Defending the Bully

Our hearts go out to the innocent victims of a wrong.  It’s human nature.  But it takes a particularly twisted perspective to turn the bully into the victim, especially when the spinner is someone who has dedicated his efforts to advocating for victims at all costs.  This is why Utah Lawprof and former federal judge Paul Cassell’s post at Volokh Conspiracy is so bizarrely shocking.

Without knowing the underlying details, I was ready, for the first time ever, to agree with Paul about a post:

CBS News “Analyst” Andrew Cohen has called Justice Scalia a “bully” for offering strongly-worded views on legal subjects in this column. Cohen’s views are absurd. There is a vast difference between strongly arguing one’s case and “bullying” someone. In fact, it is Justice Scalia’s well-known ability to offer lively, opinionated views on legal subjects is what makes him such a desirable speaker for many organizations.

Interestingly, the apparent flash point for Cohen’s column is the fact that Justice Scalia opposes televising Supreme Court proceedings — something that CBS has a vested interest in securing.

So, some knee-jerk liberal Nino-hater went after him for offering “lively, opinionated views on legal subjects?” Well that’s wrong.  Just because he’s not one of ours doesn’t mean he isn’t entitled to take the opposing position, and doesn’t mean that he should be denigrated for holding a different view.  After all, Nino is most assuredly lively and opinionated.  It’s one of the things I love most about him.

So I clicked the link, to see what this scoundrel Cohen was all worked up about.  What new dastardly deed had he unearthed?

Tuesday afternoon, Scalia showed again just how easy it is to set him off when a college student asked him a reasonable, even poignant question about accessibility to the workings of the Supreme Court. Here is how the Fort Lauderdale Sun Sentinel chronicled the incident :
Student Sarah Jeck stood in front of 750 people and asked Scalia why cameras are not allowed in the U.S. Supreme Court even though the court hearings are open, transcripts are available and the court’s justices are open enough to go ‘out on book tours.’ ‘Read the next question,’ Scalia replied. ‘That’s a nasty, impolite question.’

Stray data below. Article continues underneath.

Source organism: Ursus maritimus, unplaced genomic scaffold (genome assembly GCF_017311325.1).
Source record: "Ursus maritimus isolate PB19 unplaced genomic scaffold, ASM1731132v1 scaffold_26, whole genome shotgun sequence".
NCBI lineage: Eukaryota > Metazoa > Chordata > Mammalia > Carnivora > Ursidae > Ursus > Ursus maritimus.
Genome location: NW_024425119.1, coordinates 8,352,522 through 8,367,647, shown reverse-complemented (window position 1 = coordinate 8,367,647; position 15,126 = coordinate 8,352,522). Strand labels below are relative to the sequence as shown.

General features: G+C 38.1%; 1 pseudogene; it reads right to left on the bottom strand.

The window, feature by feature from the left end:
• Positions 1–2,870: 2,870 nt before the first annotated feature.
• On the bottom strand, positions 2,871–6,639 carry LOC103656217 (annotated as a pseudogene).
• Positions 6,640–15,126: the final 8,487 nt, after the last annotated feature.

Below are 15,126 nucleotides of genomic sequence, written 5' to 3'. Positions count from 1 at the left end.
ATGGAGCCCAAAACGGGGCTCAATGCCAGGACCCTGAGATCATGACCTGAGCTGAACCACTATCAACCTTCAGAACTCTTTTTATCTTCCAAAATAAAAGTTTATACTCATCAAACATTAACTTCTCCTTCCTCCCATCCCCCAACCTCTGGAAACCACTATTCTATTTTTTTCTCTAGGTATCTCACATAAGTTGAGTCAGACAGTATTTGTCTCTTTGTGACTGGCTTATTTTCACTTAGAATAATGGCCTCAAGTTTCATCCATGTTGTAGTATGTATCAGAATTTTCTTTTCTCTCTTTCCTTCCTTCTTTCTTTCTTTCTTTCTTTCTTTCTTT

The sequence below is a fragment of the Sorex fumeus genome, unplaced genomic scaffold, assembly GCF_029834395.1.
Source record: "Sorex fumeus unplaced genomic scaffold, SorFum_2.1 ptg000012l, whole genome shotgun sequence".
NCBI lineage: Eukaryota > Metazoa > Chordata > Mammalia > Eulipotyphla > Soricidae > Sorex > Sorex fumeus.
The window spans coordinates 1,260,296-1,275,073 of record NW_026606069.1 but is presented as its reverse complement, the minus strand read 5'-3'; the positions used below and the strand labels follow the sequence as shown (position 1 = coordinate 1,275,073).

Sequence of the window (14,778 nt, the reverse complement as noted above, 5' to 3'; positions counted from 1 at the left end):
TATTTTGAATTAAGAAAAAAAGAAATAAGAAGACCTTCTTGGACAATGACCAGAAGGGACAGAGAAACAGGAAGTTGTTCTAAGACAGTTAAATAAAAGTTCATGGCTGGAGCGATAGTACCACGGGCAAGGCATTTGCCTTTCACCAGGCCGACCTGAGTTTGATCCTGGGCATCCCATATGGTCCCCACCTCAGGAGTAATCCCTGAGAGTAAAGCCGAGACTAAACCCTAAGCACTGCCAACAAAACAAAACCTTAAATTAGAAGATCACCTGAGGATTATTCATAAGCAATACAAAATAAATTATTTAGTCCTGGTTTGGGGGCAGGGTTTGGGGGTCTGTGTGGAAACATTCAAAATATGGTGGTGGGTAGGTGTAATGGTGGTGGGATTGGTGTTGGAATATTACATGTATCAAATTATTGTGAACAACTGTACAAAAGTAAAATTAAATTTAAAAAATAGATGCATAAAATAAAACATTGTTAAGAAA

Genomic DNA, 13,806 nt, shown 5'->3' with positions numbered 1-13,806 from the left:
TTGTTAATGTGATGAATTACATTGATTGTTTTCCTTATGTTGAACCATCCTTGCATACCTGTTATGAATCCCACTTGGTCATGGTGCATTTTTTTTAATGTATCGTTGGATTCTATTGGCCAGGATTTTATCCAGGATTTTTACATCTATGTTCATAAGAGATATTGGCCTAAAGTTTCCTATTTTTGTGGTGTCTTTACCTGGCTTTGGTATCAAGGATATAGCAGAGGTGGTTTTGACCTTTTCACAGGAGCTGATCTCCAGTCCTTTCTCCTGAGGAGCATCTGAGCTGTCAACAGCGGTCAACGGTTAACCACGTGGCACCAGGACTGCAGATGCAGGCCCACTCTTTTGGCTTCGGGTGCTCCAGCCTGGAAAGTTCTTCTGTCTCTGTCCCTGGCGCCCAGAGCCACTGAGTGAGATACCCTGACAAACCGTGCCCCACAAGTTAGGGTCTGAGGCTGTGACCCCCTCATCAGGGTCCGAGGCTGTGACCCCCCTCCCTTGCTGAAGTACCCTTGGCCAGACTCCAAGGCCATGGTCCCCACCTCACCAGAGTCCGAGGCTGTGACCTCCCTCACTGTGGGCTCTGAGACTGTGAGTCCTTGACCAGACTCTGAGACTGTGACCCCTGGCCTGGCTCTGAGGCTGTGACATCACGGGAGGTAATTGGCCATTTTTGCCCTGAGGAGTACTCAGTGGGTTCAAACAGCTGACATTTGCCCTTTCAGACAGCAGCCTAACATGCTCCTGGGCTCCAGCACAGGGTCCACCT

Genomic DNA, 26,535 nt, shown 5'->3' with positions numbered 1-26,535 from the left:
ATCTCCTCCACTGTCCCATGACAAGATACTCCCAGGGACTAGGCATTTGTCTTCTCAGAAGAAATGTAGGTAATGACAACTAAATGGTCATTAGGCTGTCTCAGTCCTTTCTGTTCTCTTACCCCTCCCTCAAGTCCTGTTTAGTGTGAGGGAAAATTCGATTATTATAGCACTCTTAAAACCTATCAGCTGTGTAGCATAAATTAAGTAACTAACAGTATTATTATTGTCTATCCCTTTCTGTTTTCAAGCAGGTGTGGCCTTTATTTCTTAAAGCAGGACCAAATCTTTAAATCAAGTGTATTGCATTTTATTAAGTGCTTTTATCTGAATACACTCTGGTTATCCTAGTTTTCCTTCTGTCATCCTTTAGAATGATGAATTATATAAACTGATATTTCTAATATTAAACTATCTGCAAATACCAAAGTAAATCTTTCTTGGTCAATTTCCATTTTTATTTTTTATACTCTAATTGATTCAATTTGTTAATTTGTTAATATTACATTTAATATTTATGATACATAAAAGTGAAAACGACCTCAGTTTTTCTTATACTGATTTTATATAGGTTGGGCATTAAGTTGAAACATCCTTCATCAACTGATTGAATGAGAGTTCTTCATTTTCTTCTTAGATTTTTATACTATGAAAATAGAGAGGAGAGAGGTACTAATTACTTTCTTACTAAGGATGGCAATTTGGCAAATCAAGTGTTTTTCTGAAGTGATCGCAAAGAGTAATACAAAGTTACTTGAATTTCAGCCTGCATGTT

Wait a second.  Aside from this being old news, where exactly is the “lively and opinionated views on legal subjects” that Paul referred to?  This was a Supreme Court Justice who couldn’t handle a perfectly reasonable question from a student, and had to blow her off with a universally derided reaction.  This has nothing to do with Nino’s views on camera in the courtroom, a view that I happen to agree with, or any other view on any legal subject under the sun.  This was a Supreme Court Justice humiliating a student for asking a question he didn’t care to answer.  Even Nino’s staunchest conservative supporters blushed at this one.  Whether “bully” is the right word is subject to debate, but it clearly wasn’t Scalia’s finest moment.

The aspect most striking is hardly Scalia’s abuse at the hands of the evil Andrew Cohen, but the abject lack of intellectual integrity of Paul Cassell’s attempt to spin Scalia into the victim of this exchange.  Before, Paul was the hero of the victim, though his definition of victim was so far attenuated from what normal people would accept as to put him onto the distant fringe.  But now, it’s clear that he’s not above twisting his own victim-cred to use it to further a political agenda.

So much for taking the victim’s rights mob seriously.  When Paul Cassell sells his credibility this cheaply, he’s now relegated to the shill pile.